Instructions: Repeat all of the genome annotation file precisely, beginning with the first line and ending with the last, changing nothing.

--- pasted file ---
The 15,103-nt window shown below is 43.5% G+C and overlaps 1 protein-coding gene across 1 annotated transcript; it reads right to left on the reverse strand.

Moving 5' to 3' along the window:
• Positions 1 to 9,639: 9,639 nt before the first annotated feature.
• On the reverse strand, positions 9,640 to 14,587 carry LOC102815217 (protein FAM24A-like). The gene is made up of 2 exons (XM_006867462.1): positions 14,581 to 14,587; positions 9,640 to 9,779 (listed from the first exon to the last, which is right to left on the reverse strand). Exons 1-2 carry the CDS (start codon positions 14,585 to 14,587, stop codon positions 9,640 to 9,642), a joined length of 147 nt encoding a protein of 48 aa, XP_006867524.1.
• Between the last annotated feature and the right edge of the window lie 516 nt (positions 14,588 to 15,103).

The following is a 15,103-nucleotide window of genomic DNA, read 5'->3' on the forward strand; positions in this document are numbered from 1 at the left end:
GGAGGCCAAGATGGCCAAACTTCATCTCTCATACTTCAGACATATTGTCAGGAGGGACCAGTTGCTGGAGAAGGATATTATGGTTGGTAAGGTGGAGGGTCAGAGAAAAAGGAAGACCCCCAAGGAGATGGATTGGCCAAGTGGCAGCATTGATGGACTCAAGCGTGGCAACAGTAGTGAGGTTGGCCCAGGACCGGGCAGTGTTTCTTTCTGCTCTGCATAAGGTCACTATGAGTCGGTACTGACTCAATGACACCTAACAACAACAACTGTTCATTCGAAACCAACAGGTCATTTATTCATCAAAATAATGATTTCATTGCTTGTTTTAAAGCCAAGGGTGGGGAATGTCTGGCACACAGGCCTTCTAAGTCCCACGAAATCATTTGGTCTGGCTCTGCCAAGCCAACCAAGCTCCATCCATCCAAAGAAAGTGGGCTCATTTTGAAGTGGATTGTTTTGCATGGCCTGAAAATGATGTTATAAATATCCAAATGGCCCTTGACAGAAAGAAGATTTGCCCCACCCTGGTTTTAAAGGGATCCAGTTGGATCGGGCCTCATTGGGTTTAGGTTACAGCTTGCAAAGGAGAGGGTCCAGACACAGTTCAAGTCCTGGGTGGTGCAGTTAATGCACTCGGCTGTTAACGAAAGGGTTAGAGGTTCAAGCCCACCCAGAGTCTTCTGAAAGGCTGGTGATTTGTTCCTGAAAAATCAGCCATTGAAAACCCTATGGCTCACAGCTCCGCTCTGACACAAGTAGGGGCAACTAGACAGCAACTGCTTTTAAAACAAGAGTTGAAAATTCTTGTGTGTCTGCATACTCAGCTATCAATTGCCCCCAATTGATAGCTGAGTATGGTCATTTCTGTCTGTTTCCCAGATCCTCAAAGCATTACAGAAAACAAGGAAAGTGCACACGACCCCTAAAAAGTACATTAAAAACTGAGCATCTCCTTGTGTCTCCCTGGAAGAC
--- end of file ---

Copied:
The 15,103-nt window shown below is 43.5% G+C and overlaps 1 protein-coding gene across 1 annotated transcript; it reads right to left on the reverse strand.

Moving 5' to 3' along the window:
• Positions 1 to 9,639: 9,639 nt before the first annotated feature.
• On the reverse strand, positions 9,640 to 14,587 carry LOC102815217 (protein FAM24A-like). The gene is made up of 2 exons (XM_006867462.1): positions 14,581 to 14,587; positions 9,640 to 9,779 (listed from the first exon to the last, which is right to left on the reverse strand). Exons 1-2 carry the CDS (start codon positions 14,585 to 14,587, stop codon positions 9,640 to 9,642), a joined length of 147 nt encoding a protein of 48 aa, XP_006867524.1.
• Between the last annotated feature and the right edge of the window lie 516 nt (positions 14,588 to 15,103).

The following is a 15,103-nucleotide window of genomic DNA, read 5'->3' on the forward strand; positions in this document are numbered from 1 at the left end:
GGAGGCCAAGATGGCCAAACTTCATCTCTCATACTTCAGACATATTGTCAGGAGGGACCAGTTGCTGGAGAAGGATATTATGGTTGGTAAGGTGGAGGGTCAGAGAAAAAGGAAGACCCCCAAGGAGATGGATTGGCCAAGTGGCAGCATTGATGGACTCAAGCGTGGCAACAGTAGTGAGGTTGGCCCAGGACCGGGCAGTGTTTCTTTCTGCTCTGCATAAGGTCACTATGAGTCGGTACTGACTCAATGACACCTAACAACAACAACTGTTCATTCGAAACCAACAGGTCATTTATTCATCAAAATAATGATTTCATTGCTTGTTTTAAAGCCAAGGGTGGGGAATGTCTGGCACACAGGCCTTCTAAGTCCCACGAAATCATTTGGTCTGGCTCTGCCAAGCCAACCAAGCTCCATCCATCCAAAGAAAGTGGGCTCATTTTGAAGTGGATTGTTTTGCATGGCCTGAAAATGATGTTATAAATATCCAAATGGCCCTTGACAGAAAGAAGATTTGCCCCACCCTGGTTTTAAAGGGATCCAGTTGGATCGGGCCTCATTGGGTTTAGGTTACAGCTTGCAAAGGAGAGGGTCCAGACACAGTTCAAGTCCTGGGTGGTGCAGTTAATGCACTCGGCTGTTAACGAAAGGGTTAGAGGTTCAAGCCCACCCAGAGTCTTCTGAAAGGCTGGTGATTTGTTCCTGAAAAATCAGCCATTGAAAACCCTATGGCTCACAGCTCCGCTCTGACACAAGTAGGGGCAACTAGACAGCAACTGCTTTTAAAACAAGAGTTGAAAATTCTTGTGTGTCTGCATACTCAGCTATCAATTGCCCCCAATTGATAGCTGAGTATGGTCATTTCTGTCTGTTTCCCAGATCCTCAAAGCATTACAGAAAACAAGGAAAGTGCACACGACCCCTAAAAAGTACATTAAAAACTGAGCATCTCCTTGTGTCTCCCTGGAAGAC